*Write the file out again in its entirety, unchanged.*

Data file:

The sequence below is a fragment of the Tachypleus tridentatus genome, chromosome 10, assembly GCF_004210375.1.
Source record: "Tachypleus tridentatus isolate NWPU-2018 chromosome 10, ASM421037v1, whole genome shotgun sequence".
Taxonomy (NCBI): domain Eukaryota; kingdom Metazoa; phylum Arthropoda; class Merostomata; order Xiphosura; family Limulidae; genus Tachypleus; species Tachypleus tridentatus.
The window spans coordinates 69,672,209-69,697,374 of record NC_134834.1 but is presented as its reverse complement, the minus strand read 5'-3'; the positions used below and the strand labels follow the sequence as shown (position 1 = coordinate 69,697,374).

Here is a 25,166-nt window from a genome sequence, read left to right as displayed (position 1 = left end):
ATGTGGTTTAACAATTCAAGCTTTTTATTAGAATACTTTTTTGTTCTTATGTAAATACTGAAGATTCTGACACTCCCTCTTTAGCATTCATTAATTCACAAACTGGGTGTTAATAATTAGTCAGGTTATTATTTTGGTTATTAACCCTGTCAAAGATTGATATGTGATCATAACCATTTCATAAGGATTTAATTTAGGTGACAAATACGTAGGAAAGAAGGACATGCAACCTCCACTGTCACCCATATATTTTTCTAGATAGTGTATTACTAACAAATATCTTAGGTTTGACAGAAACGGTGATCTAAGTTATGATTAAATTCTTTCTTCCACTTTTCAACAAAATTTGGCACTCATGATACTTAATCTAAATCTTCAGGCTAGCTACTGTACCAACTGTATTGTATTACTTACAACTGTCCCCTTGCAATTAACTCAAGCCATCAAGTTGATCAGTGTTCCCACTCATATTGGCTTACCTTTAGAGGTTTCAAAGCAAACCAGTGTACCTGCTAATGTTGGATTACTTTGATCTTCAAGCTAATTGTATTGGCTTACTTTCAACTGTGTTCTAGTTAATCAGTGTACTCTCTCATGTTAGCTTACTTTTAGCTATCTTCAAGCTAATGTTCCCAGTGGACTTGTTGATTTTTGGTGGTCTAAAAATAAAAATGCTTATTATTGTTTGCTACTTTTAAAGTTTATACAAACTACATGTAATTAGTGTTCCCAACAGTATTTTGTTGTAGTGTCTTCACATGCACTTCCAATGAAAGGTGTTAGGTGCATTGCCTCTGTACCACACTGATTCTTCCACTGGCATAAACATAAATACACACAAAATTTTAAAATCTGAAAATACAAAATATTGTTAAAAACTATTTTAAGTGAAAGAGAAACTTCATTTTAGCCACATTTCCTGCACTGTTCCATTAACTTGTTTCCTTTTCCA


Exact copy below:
The sequence below is a fragment of the Tachypleus tridentatus genome, chromosome 10, assembly GCF_004210375.1.
Source record: "Tachypleus tridentatus isolate NWPU-2018 chromosome 10, ASM421037v1, whole genome shotgun sequence".
Taxonomy (NCBI): domain Eukaryota; kingdom Metazoa; phylum Arthropoda; class Merostomata; order Xiphosura; family Limulidae; genus Tachypleus; species Tachypleus tridentatus.
The window spans coordinates 69,672,209-69,697,374 of record NC_134834.1 but is presented as its reverse complement, the minus strand read 5'-3'; the positions used below and the strand labels follow the sequence as shown (position 1 = coordinate 69,697,374).

Here is a 25,166-nt window from a genome sequence, read left to right as displayed (position 1 = left end):
ATGTGGTTTAACAATTCAAGCTTTTTATTAGAATACTTTTTTGTTCTTATGTAAATACTGAAGATTCTGACACTCCCTCTTTAGCATTCATTAATTCACAAACTGGGTGTTAATAATTAGTCAGGTTATTATTTTGGTTATTAACCCTGTCAAAGATTGATATGTGATCATAACCATTTCATAAGGATTTAATTTAGGTGACAAATACGTAGGAAAGAAGGACATGCAACCTCCACTGTCACCCATATATTTTTCTAGATAGTGTATTACTAACAAATATCTTAGGTTTGACAGAAACGGTGATCTAAGTTATGATTAAATTCTTTCTTCCACTTTTCAACAAAATTTGGCACTCATGATACTTAATCTAAATCTTCAGGCTAGCTACTGTACCAACTGTATTGTATTACTTACAACTGTCCCCTTGCAATTAACTCAAGCCATCAAGTTGATCAGTGTTCCCACTCATATTGGCTTACCTTTAGAGGTTTCAAAGCAAACCAGTGTACCTGCTAATGTTGGATTACTTTGATCTTCAAGCTAATTGTATTGGCTTACTTTCAACTGTGTTCTAGTTAATCAGTGTACTCTCTCATGTTAGCTTACTTTTAGCTATCTTCAAGCTAATGTTCCCAGTGGACTTGTTGATTTTTGGTGGTCTAAAAATAAAAATGCTTATTATTGTTTGCTACTTTTAAAGTTTATACAAACTACATGTAATTAGTGTTCCCAACAGTATTTTGTTGTAGTGTCTTCACATGCACTTCCAATGAAAGGTGTTAGGTGCATTGCCTCTGTACCACACTGATTCTTCCACTGGCATAAACATAAATACACACAAAATTTTAAAATCTGAAAATACAAAATATTGTTAAAAACTATTTTAAGTGAAAGAGAAACTTCATTTTAGCCACATTTCCTGCACTGTTCCATTAACTTGTTTCCTTTTCCA